YXE Benefits offers the simple, stable, smart group benefits choice for Saskatoon businesses; combining accessibility, flexibility and the stability of pooled benefits. Saskatoon companies choose the Chambers group plan because it offers unsurpassed value & outstanding customer service. The Chambers plan group benefits are for Saskatoon Chamber members. In our latest post, we share an article on the 2019 top trends in health benefits.
Top Trends in Canada Health Benefits in 2019
Heard of Telemedicine?
Many insurers have established partnerships with providers of telemedicine, and are actively promoting it as an optional benefit, or for plan sponsors, to promote it as an eligible expense under Healthcare Spending Accounts (HSAs).
Plan members can use their computer, phone or smartphone app to get 24/7 access to nurse practitioners or physicians, who can immediately diagnose and prescribe for common ailments. Employers that derive most of their revenue from hourly billings, for example, will likely find the service especially appealing.
“It certainly provides value to private plans because it gives very timely and efficient access to care so that employees are more productive and do not have to take time off work to go to walk-in clinics.”
Virtual care takes telemedicine a step further by providing an alternative way to access ongoing care (for example, for plan members already diagnosed with chronic conditions). Members consult with specialists and other allied healthcare professionals by phone, computer or smart app.
Virtual care for mental health, and more specifically for cognitive behavior therapy (CBT), is leading the way. Indeed, the long-term aim is to promote the use of virtual CBT as an early intervention, while employees are still at work, to prevent disability claims.
“A lot of pilots are out there now for virtual CBT. The important thing to note is that it doesn’t necessarily mean additional costs for the plan sponsor or new out-of-pocket costs for the plan member. This is about diverting some of the traditional benefit dollars to deliver services in a different way, and more cost-effectively.”
Recently, we have seen a number of healthcare apps, from both start-up vendors and traditional healthcare innovators. Insurers will soon be vetting the options to determine which are medically valid and financially viable as benefit offerings. These apps will complement existing benefits and can reduce costs.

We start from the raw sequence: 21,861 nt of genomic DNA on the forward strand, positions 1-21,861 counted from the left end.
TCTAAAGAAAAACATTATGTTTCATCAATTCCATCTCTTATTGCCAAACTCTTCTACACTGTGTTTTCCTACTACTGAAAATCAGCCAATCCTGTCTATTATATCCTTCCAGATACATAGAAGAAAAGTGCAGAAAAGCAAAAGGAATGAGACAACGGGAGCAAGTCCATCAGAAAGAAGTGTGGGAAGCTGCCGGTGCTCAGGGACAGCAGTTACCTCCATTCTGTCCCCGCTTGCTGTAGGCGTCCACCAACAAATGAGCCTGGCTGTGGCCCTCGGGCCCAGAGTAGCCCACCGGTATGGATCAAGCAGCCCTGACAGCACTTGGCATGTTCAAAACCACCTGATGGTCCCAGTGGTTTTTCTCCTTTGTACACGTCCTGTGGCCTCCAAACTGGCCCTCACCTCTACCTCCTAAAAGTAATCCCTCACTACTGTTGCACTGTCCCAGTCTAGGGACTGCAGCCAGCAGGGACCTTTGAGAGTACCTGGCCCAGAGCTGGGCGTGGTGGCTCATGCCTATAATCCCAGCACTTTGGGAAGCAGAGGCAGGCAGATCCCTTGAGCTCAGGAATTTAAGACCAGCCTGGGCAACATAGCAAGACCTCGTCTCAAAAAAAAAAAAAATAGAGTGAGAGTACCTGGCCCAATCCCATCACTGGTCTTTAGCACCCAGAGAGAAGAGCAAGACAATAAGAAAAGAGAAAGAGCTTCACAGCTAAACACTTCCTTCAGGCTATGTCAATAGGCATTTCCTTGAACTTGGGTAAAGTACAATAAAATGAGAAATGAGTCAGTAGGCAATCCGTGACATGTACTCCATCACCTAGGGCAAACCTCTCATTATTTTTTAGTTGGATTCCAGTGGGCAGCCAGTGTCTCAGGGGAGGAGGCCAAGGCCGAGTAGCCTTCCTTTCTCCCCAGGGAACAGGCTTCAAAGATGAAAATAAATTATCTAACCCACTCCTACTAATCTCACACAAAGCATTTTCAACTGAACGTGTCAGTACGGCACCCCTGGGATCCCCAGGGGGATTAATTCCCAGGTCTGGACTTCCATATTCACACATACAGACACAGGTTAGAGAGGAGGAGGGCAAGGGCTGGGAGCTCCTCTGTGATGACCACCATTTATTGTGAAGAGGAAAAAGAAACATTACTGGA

“For example, an employee may go to a psychologist every six weeks, at a cost to the plan of $150 per visit. Between visits, he uses an app that costs $10 a month that helps him manage his anxiety day-to-day. Today, that $150 visit is an eligible expense, but the $10 app is not. If the $10 app saved one or more psychologist visits per year, it would save money and cover its own cost.”
As with many new benefits, coverage for healthcare apps will likely initially be promoted as an eligible expense under HCSAs.
Targeted Health messaging
This year could mark a pivotal year for wellness supports from the workplace, due to insurers’ growing capabilities in analytics and artificial intelligence to send targeted, action-oriented health information to plan members.
“We can identify plan members who are at risk for chronic conditions, or who may be at risk for disability leave. We can reach out to them, with their consent, with helpful information and suggestions for care.”
Personalized, regular health messaging could be the missing link to help prevent and manage chronic disease. While past pilot projects consistently showed the value of coaching from allied health professionals (such as pharmacists and dietitians) for members with health risk factors or chronic diseases, member enrollment was a challenge and ongoing costs a concern. The incorporation of targeted messaging from insurers, with automated “nudges” that can be delivered digitally, may help with both engagement and cost-effectiveness.
The most popular conversation come renewal time this year will likely be about coverage for medical cannabis. Now that most insurers have put together offerings for optional coverage, plan sponsors will be able to address a topic that continues to steadily garner media attention—which in turn stokes consumer interest.
Currently, Health Canada reports that more than 300,000 Canadians take medical cannabis, presumably paying out of pocket (or possibly using funds from healthcare spending accounts).
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